This is actually the second review of After Swann, after Ryan Pratt was good enough to review such, and the third for Otherwise Smooth, following reviews by Ryan Pratt and Pearl Pirie.
We might not agree with Bryson's take on these works (apparently he's never heard of "constraint-driven poetry" before), but very much appreciate his attention. But the poetry chapbook reviews in Broken Pencil always make me wonder: if the reviewers don't seem to really understand poetry at all (there seems a tone of dismissal in much of Bryson's comments on the work in these chapbooks), why do they bother to write reviews?
The words and phrases that constitute this series of poems were culled and collaged from Swann's Way, the first volume of Marcel Proust's In Search of Lost Time series of novels. Repurposing text from what Encyclopedia Britannica describes as "one of the supreme achievements of modern fiction," is never a bad way to start a poetry collection.
The way Marthe Reed -- New York resident and chapbook publisher -- uses that text, however, may appear peculiar at first glance. She makes no attempt to vary the style of the verse she presents in After Swann; each entry consists of 10-12 three-line stanzas, and lines rarely go on for more than four words. These restrictions are more an indication of a singular vision, than a lack of creativity; she refers to her verse as "constraint-driven poetry" -- a style in which the author voluntarily applies limitations or rules, in an effort to spark inspiration.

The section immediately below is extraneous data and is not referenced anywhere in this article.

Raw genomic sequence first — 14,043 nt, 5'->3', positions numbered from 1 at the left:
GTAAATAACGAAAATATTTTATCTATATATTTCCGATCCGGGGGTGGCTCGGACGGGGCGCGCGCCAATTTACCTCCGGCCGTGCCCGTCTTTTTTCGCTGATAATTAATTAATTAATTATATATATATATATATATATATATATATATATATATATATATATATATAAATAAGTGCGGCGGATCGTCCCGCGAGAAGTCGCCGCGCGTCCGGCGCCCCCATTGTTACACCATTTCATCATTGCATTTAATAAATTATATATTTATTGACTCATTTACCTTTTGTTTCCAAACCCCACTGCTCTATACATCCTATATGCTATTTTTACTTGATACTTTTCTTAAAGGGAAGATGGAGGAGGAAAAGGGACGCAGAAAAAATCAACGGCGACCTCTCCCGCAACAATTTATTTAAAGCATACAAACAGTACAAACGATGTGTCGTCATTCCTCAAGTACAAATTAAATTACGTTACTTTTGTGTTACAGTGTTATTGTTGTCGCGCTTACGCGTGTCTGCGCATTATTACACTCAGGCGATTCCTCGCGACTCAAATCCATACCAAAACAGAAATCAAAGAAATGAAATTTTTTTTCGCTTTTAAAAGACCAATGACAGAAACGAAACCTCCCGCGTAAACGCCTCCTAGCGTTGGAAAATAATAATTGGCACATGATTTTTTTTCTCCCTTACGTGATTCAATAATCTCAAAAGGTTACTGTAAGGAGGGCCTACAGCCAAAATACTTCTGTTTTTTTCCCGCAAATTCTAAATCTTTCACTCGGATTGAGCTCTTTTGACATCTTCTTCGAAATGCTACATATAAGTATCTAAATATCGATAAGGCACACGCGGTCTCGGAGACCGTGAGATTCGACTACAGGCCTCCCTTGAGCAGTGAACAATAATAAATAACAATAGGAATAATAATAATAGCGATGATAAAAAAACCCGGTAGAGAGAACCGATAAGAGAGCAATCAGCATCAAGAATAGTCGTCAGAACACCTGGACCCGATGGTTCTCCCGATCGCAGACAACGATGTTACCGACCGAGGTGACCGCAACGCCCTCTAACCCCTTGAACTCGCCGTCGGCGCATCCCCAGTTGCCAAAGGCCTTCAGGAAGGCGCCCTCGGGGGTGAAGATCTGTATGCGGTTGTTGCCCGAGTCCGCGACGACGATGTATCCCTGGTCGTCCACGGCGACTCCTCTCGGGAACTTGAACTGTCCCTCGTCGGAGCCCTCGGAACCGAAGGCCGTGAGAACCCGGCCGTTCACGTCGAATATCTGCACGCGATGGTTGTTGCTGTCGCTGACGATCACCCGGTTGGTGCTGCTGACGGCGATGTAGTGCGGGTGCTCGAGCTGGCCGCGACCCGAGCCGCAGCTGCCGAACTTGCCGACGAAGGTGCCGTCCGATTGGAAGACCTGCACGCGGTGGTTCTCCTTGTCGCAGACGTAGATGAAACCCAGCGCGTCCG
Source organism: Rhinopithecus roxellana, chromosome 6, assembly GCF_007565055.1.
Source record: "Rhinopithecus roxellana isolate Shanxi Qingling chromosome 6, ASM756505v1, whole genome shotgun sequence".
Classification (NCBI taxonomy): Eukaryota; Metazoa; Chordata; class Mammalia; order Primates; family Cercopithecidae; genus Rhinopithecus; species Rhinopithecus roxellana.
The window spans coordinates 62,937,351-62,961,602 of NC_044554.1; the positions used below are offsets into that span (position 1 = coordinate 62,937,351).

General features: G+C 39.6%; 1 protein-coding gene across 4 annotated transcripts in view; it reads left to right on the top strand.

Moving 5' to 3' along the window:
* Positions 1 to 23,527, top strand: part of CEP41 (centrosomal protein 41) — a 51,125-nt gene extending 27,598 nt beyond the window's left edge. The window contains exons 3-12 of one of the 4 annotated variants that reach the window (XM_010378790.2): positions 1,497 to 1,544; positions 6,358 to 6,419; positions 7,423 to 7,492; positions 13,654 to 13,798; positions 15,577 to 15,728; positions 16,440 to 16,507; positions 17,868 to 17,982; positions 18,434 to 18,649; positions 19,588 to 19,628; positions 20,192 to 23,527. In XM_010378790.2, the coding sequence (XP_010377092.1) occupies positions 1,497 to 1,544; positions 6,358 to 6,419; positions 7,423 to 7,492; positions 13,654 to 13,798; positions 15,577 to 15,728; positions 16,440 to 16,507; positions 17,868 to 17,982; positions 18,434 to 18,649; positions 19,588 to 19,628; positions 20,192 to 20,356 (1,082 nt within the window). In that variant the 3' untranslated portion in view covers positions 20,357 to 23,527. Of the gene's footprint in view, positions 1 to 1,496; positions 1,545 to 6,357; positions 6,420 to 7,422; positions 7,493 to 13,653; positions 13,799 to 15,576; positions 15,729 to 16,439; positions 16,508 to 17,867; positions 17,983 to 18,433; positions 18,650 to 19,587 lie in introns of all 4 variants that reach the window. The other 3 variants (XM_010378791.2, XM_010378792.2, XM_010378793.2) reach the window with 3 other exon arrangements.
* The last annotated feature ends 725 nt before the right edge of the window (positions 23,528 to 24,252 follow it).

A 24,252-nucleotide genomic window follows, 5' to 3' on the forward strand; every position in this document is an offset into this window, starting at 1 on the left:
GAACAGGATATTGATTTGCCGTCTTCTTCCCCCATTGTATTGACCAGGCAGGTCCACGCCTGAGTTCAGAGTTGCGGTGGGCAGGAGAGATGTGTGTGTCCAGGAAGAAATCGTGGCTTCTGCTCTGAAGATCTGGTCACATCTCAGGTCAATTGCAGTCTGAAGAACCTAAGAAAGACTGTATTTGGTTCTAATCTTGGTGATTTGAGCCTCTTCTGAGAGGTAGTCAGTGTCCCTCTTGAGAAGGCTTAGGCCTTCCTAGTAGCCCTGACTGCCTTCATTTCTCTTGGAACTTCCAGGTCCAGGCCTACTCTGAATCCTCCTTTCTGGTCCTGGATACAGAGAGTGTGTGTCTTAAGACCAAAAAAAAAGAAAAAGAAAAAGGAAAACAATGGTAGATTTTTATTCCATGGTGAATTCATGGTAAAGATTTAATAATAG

As a result of the succinct nature of Reed's lines, the segments of an individual poem never completely coalesce into a definable event. From time to time, you're awarded a brief flash of comprehension. A vague scene forms, then quickly fades into the next: "she suggested / my dress wasn't ready / some excuse // charming / she would jump in / and hold him in her arms." After Swann, in this way, pays homage to a crucial element of Proust's Swann's Way: involuntary memory -- when a particular cue evokes an unexpected recollection of a past event.
A decent chunk of this, thematically, appears to deal with femininity and the tribulations and desires at play in the lives of women, 100 (or more) years ago. Those who've read Swann's Way will likely see more substance in this than those who haven't
The tone of a written work has likely never been set as quickly as it is in the first sentence of this collection: "How daily my life."
Otherwise Smooth, an assemblage of nine prose fragments, rarely strays from that initial promise of despondency. There are tangible losses -- "a sister's death, a friend's," and the resulting funerals -- but Rosmarie Waldrop is more interested in the passing of what could be called the now-component of time, or what she describes as "the immediate between the ticks of the watch." Events and chances constantly evade her grasp; everything is instantly history: "A cosmic storm slips between my fingers... only once it's past I latch on."
Language and cognition are to blame for the loss of immediate perception, Waldrop suggests: "Only once we've said 'I' with all that follows do we become aware of pure experience... But then it's already over... pronouns do not refer to anything in space and time except the utterance that contains them." This clearly isn't cheery material, but a nugget of hope does creep in to lighten the closing paragraph: "And yet. Already so many pear trees blossom."
Otherwise Smooth reads as a complete cycle, with no loose ends, and Waldrop stays loyal to her theme throughout. It tends to wallow into heady territory, but always manages a tactful balance between poetic language and comprehensibility.